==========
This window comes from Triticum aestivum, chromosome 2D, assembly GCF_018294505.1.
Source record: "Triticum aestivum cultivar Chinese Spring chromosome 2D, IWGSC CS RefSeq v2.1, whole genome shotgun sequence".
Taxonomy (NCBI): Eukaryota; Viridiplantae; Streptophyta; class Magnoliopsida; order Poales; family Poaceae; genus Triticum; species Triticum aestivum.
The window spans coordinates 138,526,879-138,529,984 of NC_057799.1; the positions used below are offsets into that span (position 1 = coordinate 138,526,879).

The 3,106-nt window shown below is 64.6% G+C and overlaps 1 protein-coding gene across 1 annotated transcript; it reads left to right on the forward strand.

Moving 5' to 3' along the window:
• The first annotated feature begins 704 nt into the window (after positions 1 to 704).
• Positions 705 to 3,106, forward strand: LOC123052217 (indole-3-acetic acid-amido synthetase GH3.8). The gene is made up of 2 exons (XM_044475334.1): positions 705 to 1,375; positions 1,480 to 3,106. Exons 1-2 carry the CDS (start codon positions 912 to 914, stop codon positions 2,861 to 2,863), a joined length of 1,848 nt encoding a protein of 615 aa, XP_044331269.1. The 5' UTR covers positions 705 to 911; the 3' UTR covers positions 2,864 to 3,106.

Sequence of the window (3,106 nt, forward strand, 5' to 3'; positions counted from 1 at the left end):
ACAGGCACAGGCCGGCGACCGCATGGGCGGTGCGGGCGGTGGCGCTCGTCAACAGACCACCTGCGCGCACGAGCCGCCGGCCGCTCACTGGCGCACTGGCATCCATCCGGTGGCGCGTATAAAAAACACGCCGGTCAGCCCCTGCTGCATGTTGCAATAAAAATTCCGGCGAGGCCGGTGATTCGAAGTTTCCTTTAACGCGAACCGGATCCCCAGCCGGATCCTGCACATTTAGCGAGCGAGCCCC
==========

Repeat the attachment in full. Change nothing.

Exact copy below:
This window comes from Triticum aestivum, chromosome 2D, assembly GCF_018294505.1.
Source record: "Triticum aestivum cultivar Chinese Spring chromosome 2D, IWGSC CS RefSeq v2.1, whole genome shotgun sequence".
Taxonomy (NCBI): Eukaryota; Viridiplantae; Streptophyta; class Magnoliopsida; order Poales; family Poaceae; genus Triticum; species Triticum aestivum.
The window spans coordinates 138,526,879-138,529,984 of NC_057799.1; the positions used below are offsets into that span (position 1 = coordinate 138,526,879).

The 3,106-nt window shown below is 64.6% G+C and overlaps 1 protein-coding gene across 1 annotated transcript; it reads left to right on the forward strand.

Moving 5' to 3' along the window:
• The first annotated feature begins 704 nt into the window (after positions 1 to 704).
• Positions 705 to 3,106, forward strand: LOC123052217 (indole-3-acetic acid-amido synthetase GH3.8). The gene is made up of 2 exons (XM_044475334.1): positions 705 to 1,375; positions 1,480 to 3,106. Exons 1-2 carry the CDS (start codon positions 912 to 914, stop codon positions 2,861 to 2,863), a joined length of 1,848 nt encoding a protein of 615 aa, XP_044331269.1. The 5' UTR covers positions 705 to 911; the 3' UTR covers positions 2,864 to 3,106.

Sequence of the window (3,106 nt, forward strand, 5' to 3'; positions counted from 1 at the left end):
ACAGGCACAGGCCGGCGACCGCATGGGCGGTGCGGGCGGTGGCGCTCGTCAACAGACCACCTGCGCGCACGAGCCGCCGGCCGCTCACTGGCGCACTGGCATCCATCCGGTGGCGCGTATAAAAAACACGCCGGTCAGCCCCTGCTGCATGTTGCAATAAAAATTCCGGCGAGGCCGGTGATTCGAAGTTTCCTTTAACGCGAACCGGATCCCCAGCCGGATCCTGCACATTTAGCGAGCGAGCCCC